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How to Make a Slack Bot That Apartment Hunts for You

Local tech guy explains it all

Few chores are as harrowing as finding a new place in San Francisco. The competition is downright aggressive, the stakes are tremendous, and the market all but chases you through the tall grass. In terms of stress, it ranks only just below gladiatorial combat.

That is, unless you’re Vik Paruchuri, founder of the data science education site DataQuest. When Paruchuri moved to San Francisco from Boston earlier this year, he found an apartment in about a week. His secret? Slack.

Slack, for the uninitiated, is like a social media chat network for your office. But that description doesn’t really do it justice: At some companies, Slack has replaced every other form of inter-office communication, including basic email.

Part of its appeal is that, for the savvy, Slack can do virtually anything. Witness the power of Slack bots, for example, the customized, automated programs that conduct basic chores for you on a loop.

You can create a bot to do almost anything. For example, here’s one that keeps track of how many times your coworkers use the word "should." Precisely why anyone would want to do this is, admittedly, unclear. But the fact that you can is illustrative.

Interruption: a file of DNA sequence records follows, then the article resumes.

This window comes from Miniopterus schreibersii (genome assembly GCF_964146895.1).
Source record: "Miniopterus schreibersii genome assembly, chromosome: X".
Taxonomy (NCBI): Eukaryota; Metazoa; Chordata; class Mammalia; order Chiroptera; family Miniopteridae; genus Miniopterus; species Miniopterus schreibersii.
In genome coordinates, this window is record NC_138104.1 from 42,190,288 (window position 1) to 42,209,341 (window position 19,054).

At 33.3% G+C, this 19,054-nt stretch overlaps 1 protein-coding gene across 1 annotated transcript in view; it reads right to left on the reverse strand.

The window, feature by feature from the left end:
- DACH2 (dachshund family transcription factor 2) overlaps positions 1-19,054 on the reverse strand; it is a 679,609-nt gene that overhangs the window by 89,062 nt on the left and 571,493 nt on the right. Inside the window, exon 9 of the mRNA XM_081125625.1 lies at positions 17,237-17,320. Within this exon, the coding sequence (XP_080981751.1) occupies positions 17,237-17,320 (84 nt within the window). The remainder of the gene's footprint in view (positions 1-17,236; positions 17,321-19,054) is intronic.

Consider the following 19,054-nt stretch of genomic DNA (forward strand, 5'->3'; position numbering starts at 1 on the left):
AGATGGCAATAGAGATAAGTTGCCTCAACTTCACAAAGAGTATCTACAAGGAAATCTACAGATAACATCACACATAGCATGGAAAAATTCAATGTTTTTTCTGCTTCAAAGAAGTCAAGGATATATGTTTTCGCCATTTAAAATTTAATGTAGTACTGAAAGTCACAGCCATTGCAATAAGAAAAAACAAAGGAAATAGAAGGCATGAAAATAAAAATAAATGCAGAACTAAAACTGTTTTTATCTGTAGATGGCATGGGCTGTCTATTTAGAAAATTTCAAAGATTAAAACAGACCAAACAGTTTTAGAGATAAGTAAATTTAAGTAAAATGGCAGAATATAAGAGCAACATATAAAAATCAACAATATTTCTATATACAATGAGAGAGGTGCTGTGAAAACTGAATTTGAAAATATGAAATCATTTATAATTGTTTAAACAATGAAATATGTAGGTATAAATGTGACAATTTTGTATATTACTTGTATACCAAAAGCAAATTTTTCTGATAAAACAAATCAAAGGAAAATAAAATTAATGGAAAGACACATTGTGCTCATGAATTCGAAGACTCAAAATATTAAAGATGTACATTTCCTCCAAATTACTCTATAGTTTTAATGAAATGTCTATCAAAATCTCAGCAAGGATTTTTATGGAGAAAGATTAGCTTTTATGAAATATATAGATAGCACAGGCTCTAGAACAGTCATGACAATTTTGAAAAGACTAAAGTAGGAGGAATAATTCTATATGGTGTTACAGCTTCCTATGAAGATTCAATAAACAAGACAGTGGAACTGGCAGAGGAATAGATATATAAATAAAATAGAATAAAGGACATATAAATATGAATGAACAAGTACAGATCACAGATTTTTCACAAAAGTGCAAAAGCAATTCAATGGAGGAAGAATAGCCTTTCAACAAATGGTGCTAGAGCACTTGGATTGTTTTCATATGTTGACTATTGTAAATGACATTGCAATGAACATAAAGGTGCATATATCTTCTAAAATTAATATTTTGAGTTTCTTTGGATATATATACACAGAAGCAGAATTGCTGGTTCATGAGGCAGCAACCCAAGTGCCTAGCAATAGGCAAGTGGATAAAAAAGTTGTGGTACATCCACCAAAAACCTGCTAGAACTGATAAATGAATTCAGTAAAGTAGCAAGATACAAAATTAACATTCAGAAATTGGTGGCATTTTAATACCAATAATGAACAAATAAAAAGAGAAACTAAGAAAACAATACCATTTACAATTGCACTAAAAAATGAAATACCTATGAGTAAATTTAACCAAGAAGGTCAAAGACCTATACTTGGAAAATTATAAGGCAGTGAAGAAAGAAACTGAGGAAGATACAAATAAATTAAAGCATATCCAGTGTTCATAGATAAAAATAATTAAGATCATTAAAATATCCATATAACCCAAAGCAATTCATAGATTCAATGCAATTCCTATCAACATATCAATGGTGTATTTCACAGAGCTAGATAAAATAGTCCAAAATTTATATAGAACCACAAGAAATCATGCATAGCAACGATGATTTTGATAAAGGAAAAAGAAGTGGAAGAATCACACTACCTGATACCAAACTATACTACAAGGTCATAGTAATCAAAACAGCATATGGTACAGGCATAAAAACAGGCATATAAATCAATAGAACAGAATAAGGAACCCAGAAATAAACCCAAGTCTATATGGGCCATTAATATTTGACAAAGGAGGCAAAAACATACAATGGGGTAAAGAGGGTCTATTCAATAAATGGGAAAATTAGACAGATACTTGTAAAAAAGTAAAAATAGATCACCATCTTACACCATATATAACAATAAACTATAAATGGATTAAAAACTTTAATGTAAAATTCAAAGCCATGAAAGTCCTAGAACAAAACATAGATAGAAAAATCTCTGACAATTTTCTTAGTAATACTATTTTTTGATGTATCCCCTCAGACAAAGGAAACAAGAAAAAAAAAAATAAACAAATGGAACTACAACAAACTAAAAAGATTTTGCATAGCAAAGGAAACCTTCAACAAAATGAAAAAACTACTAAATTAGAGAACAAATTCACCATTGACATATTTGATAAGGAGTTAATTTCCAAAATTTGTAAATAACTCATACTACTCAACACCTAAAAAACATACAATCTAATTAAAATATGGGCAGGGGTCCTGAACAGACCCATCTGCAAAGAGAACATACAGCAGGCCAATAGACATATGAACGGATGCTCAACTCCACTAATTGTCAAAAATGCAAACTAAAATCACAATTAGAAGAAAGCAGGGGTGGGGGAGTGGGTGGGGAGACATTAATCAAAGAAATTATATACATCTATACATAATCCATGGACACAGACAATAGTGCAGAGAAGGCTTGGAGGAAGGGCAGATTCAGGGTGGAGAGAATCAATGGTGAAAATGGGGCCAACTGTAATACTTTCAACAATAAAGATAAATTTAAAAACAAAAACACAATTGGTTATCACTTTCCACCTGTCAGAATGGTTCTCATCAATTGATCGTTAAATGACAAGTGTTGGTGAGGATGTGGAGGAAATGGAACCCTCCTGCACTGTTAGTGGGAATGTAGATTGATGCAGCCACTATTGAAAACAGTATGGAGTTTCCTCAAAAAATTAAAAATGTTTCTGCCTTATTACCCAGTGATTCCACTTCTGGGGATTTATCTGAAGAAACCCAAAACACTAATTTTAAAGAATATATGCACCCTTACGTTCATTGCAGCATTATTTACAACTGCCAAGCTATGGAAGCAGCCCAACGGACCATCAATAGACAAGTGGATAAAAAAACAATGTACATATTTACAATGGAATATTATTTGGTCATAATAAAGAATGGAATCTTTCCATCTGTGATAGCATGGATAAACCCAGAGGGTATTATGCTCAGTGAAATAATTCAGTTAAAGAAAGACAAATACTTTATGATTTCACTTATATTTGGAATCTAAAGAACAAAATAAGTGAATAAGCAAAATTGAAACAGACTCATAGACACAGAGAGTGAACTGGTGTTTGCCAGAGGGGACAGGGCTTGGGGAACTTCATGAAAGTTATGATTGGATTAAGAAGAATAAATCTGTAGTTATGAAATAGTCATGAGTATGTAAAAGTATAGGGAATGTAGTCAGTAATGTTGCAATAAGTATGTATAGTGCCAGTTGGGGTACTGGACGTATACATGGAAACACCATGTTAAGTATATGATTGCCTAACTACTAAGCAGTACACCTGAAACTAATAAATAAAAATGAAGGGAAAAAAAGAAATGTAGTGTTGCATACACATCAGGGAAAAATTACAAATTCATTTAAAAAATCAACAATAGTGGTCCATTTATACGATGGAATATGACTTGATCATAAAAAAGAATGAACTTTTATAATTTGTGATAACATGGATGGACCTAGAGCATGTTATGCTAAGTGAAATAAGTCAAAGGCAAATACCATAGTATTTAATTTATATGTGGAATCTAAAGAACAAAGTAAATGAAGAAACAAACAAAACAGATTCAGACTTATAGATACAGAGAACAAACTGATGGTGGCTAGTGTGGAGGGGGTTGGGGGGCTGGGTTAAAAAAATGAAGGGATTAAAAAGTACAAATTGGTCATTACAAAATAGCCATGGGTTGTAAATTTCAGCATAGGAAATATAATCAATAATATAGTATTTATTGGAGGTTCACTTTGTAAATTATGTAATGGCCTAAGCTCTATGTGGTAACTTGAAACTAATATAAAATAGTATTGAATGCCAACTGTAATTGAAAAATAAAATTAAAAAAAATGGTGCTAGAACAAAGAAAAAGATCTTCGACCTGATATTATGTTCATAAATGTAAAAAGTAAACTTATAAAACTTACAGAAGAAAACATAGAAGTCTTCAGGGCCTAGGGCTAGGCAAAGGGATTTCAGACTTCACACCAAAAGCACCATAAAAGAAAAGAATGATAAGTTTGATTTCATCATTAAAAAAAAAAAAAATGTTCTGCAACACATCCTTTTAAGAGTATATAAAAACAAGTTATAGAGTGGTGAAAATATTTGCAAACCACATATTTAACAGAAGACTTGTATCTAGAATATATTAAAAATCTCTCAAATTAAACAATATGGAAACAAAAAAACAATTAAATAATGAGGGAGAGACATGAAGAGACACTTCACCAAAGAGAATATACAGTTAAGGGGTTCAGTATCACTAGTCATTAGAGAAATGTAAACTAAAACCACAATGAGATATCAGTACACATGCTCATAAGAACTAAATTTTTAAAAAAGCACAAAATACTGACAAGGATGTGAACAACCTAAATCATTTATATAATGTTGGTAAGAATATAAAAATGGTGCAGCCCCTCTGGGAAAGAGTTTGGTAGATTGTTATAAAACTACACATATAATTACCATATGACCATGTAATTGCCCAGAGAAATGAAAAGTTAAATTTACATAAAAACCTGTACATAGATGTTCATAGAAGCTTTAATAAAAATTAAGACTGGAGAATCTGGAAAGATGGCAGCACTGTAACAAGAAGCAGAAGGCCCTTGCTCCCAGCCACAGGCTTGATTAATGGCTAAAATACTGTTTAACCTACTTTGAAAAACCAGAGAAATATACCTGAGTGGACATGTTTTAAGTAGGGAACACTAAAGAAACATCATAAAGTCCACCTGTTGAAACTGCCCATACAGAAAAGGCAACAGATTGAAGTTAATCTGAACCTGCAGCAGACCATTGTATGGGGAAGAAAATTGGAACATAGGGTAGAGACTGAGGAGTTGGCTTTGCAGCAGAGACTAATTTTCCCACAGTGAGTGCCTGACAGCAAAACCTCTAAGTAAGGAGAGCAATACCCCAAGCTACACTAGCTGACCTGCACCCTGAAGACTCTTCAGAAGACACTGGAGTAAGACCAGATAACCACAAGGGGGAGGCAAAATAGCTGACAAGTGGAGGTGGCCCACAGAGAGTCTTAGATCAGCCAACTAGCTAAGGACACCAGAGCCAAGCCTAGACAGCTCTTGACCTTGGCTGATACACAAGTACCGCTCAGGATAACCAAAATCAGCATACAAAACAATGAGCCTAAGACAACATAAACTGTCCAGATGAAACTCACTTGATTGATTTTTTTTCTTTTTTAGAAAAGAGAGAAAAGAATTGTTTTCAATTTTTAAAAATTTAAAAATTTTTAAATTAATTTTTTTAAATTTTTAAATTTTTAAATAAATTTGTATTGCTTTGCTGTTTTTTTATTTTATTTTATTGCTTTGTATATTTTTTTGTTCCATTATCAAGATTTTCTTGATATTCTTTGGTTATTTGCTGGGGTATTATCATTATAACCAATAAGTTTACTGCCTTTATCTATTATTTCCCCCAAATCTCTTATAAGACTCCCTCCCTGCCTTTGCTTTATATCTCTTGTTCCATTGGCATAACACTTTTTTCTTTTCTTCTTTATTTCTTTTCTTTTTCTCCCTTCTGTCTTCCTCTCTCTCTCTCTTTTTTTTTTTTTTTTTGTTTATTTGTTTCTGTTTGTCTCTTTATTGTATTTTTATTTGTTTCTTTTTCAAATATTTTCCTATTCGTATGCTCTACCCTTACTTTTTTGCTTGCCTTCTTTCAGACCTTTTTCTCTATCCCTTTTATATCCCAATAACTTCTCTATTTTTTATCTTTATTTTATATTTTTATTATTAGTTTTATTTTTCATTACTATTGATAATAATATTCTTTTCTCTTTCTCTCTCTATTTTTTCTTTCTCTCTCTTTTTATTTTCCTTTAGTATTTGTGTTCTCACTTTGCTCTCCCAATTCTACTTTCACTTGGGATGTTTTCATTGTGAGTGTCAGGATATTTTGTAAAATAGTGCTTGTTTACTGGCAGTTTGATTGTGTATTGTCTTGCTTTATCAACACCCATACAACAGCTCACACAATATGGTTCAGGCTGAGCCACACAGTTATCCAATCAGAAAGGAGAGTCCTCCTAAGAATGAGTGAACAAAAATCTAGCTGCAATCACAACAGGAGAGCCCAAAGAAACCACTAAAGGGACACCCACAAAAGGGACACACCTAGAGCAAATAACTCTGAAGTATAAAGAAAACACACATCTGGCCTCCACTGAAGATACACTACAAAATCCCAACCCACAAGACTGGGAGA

Paruchuri wanted a bot to troll Craigslist ads for him and pick out the ones that matched specific criteria: neighborhood, proximity to transit, et cetera. Rather than spend hours blindly crawling through ads in the hope of eventually stumbling on the Promised Land, the machinery can simply roundup the best ads for you in real time.

"At first we assumed we just wouldn't be able to find a place in San Francisco," Paruchuri told Curbed SF. "The media outside of San Francisco love horror stories about this place. We figured if we wanted a real shot, we'd have to find a better way."

The bot was just one of many approaches he took, up to and including wandering around on foot and looking for "For Rent" signs (the most analog of all methods). But the bot was what eventually netted Parachuri and his girlfriend a place in Pacific Heights for "more than we wanted" but still well less than the city median.

So apparently it really works. If you don’t want to just take his word for it, he’s provided an exhaustive step-by-step-by-step process for creating your own apartment finder bot on the DataQuest blog. The raw meat of the thing is available on GitHub.

Of course, if you lack the technical prowess of a DataQuest IT engineer, then Paruchuri’s instructions might as well be magical incantations in a dead language. Fortunately, if you want to get better educated about this kind of thing, Paruchuri can probably recommend also a service for that: his own.

Convenient, that.